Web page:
A Brief Look at the Evolution of the Gaming World

Evolution of the Gaming World

 Once in your life, you may have experienced playing a video game. It can be from a gaming console, PC, or smartphone. What makes video games wildly successful is that there is something for everyone. There are adventure, action, strategy, and role-playing games for you to choose from.

Those looking for a quick fix to pass the time can play idle games, card games, or puzzle games. There is a genre for even the most uninitiated of gamers. Personal computers have also become more powerful, with dedicated players wanting to have the most powerful and most expensive gaming PC.

Undeniably, video games are one of the most profitable industries in the world. With global lockdowns and stay-at-home orders, the revenue of the video game industry was expected to grow as high as $159.3 billion in 2020. It is expected to go beyond $200 billion in the year 2023.

The Beginning of Video Games

Dr. Edward Uhler Condon presented the first gaming device at the 1940 World’s Fair in New York. The game was derived from the Nim game developed by Charles Bouton. It had around 50,000 players, with the computer winning 90% of the games.

However, the first commercially available game system was not introduced until 1967. The Brown Box, as it was called, was attached to the television and allowed players to play a variety of games, including ping-pong and checkers.  It was released in 1972 as the Magnavox Odyssey. Although the Odyssey was not a commercial success, with only 300,000 units sold, it gave birth to the gaming technologies people enjoy today.

What came next was the ever-popular Atari, which set the standard for the gaming community. They built arcade machines for shopping malls and bowling alleys, and soon enough, companies were developing games to ride the growing industry and market.

The format introduced by Atari made gaming more fun because it stirred up competition among the players. Everyone wanted to top all the players’ scores, which were tallied and ranked after each game.

During these years, people played video games in arcades where they tried to beat the computer or other players. Nobody would have believed that they could enjoy the same games they went to the arcade for at home years later.

The Rise of Home Gaming

Rise of Home GamingThe advancement of electronics and the development of microprocessors paved the way for home gaming to be possible. Personal computers, which used to be large computers housed in laboratories, soon became household staples, and gaming consoles became widely accessible.

Atari released the Atari 2600 in 1977, which allowed players to play ten games. During its first year, the sales were unremarkable at 250,000 units. The console was designed with an external slot where players could plug in cartridges so they could play more titles. Programmers around the world saw the potential and began designing and building games. These games were a far cry from the 10 original games included in the console. In 1980, Space Invaders was licensed for use in the U.S., and the rest, as they say, was history. The sales of the Atari 2600 reached 2 million units in 1980, signifying the start of a new era in computer gaming.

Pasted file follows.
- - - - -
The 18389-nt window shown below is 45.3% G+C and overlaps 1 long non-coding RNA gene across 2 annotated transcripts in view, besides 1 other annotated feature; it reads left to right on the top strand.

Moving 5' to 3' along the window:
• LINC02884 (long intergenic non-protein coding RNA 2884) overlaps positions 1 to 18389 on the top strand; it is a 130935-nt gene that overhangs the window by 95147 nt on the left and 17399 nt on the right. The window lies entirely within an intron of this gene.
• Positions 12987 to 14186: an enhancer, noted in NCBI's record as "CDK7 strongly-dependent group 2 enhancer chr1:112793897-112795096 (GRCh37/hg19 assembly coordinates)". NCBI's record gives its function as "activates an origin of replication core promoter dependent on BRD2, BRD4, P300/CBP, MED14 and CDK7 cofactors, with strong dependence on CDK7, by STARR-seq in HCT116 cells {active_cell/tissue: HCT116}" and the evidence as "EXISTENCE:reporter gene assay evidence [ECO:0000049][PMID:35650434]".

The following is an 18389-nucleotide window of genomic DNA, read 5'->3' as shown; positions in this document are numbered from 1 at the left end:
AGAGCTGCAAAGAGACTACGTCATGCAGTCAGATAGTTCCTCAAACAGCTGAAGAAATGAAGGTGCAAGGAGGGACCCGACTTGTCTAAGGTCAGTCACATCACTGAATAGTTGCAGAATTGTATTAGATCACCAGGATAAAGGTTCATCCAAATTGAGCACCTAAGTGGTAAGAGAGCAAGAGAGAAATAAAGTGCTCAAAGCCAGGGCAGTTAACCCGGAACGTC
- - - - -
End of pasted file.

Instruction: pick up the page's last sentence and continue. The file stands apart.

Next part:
The Great Fall of the Industry In 1983

However, only three years after the release of Space Invaders in the U.S., the video game industry crashed. Many companies picked on the popularity of Atari and Space Invaders, resulting in market saturation. The CEO of Atari was then involved in a scandal and was accused of insider trading. It affected the demand and sales for video games. There were too many consoles in the market and too many uninteresting games. The surplus was too much that 14 trucks of unpopular games and merchandise were buried in a landfill in New Mexico. In 2014, these buried treasures would be excavated where titles such as E.T., Space Invaders, Centipede, and Asteroid were found.

Personal Computers and Gaming

Personal Computers and GamingAround the time of the collapse of Atari, personal computers such as Apple II and the Commodore 64 were becoming popular. Personal computers became more common, and with their more powerful processors, developers created more sophisticated games.

In 1993, multiplayer gaming over local networks became popular with Pathway to Darkness, and LAN parties were born.

The push for online gaming also began as early as 1993 by Atari, Nintendo, and Sega. However, the Internet was not yet fast enough and was very expensive.

The next year saw the birth of role-playing games. Warcraft, one of the most popular online games, also began its development. During the second half of the decade, RPGs rose in popularity. The release of Windows ’95 and the availability of affordable Ethernet cards during this period gave way to online gaming.

Video Gaming Now

Video games have gone a long way. In addition to consoles and PCs, mobile gaming is making its mark in the world. Players can play with players from around the world with just a smartphone and an Internet connection. MMORPG and MOBA are taking the world by storm. The graphics are also too surreal, making it a visual feast.

What will the world of gaming have in store for the next five years? No one knows. However, it will surely be more exciting and more entertaining. As technology grows, so will the video game industry.

Article Submitted By Community Writer

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